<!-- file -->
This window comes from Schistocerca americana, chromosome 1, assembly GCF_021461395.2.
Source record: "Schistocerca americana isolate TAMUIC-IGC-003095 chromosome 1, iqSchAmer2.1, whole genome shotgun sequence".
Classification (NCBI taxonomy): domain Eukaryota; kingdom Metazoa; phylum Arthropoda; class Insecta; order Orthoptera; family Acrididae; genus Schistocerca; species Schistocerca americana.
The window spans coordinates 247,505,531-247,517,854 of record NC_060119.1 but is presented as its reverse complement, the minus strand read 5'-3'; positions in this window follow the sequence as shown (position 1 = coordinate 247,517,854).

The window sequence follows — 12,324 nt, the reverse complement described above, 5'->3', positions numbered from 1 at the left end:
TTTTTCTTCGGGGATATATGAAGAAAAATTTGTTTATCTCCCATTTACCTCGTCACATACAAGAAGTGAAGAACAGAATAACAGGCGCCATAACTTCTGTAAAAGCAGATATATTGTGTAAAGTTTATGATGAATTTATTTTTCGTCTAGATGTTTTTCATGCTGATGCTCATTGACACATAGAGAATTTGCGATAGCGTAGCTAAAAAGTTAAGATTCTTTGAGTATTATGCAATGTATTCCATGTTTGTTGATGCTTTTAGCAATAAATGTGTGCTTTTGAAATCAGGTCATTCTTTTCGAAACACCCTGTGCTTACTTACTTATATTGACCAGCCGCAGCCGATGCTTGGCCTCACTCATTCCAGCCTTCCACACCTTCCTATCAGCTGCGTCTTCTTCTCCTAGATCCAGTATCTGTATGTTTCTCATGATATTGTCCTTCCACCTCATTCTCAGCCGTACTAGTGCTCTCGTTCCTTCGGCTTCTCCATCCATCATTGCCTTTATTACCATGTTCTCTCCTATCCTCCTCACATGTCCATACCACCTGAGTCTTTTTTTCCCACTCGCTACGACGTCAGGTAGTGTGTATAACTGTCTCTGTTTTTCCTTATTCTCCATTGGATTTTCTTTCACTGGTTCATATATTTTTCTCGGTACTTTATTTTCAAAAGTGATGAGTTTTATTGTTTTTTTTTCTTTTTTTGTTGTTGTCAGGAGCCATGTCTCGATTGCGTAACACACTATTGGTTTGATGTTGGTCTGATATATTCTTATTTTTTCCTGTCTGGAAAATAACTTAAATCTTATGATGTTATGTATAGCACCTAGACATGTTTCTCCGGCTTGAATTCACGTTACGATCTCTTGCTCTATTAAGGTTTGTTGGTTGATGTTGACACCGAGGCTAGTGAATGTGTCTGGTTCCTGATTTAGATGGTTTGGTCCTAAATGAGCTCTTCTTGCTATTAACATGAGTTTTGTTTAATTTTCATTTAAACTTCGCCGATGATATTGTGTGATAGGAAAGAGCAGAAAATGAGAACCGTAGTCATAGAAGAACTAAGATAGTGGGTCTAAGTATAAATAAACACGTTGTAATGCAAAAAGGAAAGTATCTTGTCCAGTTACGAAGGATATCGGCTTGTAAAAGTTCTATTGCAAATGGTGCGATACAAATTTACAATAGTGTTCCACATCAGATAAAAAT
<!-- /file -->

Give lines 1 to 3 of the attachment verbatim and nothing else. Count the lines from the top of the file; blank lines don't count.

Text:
This window comes from Schistocerca americana, chromosome 1, assembly GCF_021461395.2.
Source record: "Schistocerca americana isolate TAMUIC-IGC-003095 chromosome 1, iqSchAmer2.1, whole genome shotgun sequence".
Classification (NCBI taxonomy): domain Eukaryota; kingdom Metazoa; phylum Arthropoda; class Insecta; order Orthoptera; family Acrididae; genus Schistocerca; species Schistocerca americana.